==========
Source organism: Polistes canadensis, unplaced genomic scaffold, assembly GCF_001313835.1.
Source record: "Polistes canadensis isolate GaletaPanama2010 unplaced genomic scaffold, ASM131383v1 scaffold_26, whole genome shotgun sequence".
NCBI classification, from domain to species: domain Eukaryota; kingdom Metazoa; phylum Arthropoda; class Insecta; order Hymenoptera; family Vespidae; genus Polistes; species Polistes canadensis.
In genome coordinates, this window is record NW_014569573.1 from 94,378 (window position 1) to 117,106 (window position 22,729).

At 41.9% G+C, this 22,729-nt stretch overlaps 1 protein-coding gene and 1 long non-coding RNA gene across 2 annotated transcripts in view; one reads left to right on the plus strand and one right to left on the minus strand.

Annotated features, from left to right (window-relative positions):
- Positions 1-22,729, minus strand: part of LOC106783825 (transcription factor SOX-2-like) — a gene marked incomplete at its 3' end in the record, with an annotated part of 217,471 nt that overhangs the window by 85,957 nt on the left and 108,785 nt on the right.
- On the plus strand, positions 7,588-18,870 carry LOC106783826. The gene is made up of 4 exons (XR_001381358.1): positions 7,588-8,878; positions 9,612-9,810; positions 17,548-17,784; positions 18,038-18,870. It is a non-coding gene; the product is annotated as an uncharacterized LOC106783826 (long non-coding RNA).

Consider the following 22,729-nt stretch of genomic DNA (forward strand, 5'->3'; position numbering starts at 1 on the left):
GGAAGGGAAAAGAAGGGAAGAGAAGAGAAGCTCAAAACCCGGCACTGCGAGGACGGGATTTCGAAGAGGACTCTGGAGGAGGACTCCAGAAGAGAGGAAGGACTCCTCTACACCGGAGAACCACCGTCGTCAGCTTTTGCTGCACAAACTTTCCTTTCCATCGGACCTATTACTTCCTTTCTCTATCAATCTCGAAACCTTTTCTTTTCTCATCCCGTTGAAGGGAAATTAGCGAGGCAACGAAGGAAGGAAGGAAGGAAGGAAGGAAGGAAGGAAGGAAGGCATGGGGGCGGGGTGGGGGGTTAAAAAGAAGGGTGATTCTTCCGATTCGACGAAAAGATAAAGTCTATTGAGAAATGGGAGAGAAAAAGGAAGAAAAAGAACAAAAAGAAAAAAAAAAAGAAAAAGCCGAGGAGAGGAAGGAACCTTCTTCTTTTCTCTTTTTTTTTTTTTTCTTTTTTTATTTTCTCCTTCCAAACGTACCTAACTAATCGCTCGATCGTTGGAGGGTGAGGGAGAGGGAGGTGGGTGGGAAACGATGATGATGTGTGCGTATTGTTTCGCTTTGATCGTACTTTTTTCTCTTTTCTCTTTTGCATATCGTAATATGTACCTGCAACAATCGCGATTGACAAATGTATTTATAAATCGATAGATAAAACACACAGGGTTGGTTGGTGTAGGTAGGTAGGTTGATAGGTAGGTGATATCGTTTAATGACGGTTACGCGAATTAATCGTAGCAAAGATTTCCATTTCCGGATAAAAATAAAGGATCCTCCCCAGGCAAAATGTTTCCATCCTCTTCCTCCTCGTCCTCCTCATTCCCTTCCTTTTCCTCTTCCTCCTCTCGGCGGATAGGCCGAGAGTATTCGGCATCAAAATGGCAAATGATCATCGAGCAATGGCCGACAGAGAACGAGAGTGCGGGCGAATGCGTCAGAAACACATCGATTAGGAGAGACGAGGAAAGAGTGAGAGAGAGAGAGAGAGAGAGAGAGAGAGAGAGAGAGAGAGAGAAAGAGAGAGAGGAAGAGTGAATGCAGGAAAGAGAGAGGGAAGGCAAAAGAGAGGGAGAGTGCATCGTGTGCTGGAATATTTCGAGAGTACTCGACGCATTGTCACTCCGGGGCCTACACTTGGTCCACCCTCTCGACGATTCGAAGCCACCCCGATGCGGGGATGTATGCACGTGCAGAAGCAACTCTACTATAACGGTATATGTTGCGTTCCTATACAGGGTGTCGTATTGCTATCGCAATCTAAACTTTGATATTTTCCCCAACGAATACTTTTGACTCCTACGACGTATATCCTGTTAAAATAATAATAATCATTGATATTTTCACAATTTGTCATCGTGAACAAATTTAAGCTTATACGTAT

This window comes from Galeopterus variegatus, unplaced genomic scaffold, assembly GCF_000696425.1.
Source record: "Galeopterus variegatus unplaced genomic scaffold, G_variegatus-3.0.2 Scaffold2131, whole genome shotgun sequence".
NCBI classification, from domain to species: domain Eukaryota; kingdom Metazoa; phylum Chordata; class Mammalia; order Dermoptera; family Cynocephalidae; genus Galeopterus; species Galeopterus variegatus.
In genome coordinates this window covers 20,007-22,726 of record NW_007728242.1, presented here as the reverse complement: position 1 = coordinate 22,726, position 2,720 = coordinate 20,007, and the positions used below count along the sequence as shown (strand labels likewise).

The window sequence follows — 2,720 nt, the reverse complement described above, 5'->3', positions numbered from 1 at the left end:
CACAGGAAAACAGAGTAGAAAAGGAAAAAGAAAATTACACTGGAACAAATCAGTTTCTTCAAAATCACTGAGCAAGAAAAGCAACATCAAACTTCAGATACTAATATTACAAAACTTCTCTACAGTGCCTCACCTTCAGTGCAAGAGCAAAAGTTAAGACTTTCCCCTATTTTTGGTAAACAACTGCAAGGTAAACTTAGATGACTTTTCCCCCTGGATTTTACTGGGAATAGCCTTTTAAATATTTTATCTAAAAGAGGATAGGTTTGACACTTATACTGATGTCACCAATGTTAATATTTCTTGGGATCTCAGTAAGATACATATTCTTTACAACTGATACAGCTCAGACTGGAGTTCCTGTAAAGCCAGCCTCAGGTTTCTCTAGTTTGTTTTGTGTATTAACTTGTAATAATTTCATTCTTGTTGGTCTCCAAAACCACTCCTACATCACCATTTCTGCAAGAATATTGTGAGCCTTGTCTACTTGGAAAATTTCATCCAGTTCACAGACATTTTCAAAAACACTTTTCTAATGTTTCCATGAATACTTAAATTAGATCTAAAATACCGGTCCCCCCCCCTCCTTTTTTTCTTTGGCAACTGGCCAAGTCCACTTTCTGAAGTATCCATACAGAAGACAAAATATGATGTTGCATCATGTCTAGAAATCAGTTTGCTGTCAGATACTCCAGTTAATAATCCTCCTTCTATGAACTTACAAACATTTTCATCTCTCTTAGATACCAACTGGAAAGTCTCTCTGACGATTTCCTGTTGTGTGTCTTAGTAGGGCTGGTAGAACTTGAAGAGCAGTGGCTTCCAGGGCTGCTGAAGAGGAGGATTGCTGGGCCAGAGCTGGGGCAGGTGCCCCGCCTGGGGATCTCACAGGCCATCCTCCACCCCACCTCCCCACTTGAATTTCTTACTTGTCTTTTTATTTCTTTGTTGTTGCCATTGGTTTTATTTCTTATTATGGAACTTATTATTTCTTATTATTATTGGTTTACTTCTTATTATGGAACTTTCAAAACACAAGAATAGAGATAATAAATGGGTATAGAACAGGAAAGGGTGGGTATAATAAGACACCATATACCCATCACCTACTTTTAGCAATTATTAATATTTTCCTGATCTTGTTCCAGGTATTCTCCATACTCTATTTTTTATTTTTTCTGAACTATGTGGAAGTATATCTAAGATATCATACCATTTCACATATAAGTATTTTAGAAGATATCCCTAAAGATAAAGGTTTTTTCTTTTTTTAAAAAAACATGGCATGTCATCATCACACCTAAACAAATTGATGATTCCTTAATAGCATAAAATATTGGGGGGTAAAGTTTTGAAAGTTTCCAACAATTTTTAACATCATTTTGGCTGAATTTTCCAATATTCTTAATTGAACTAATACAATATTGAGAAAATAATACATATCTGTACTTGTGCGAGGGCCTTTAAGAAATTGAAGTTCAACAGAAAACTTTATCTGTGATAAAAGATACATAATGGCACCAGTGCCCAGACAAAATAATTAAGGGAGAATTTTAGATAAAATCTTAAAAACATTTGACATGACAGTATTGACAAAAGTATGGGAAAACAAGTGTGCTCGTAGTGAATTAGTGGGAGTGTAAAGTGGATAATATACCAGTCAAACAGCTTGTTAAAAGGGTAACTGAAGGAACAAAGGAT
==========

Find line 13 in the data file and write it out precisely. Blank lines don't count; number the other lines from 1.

NCBI classification, from domain to species: domain Eukaryota; kingdom Metazoa; phylum Chordata; class Mammalia; order Dermoptera; family Cynocephalidae; genus Galeopterus; species Galeopterus variegatus.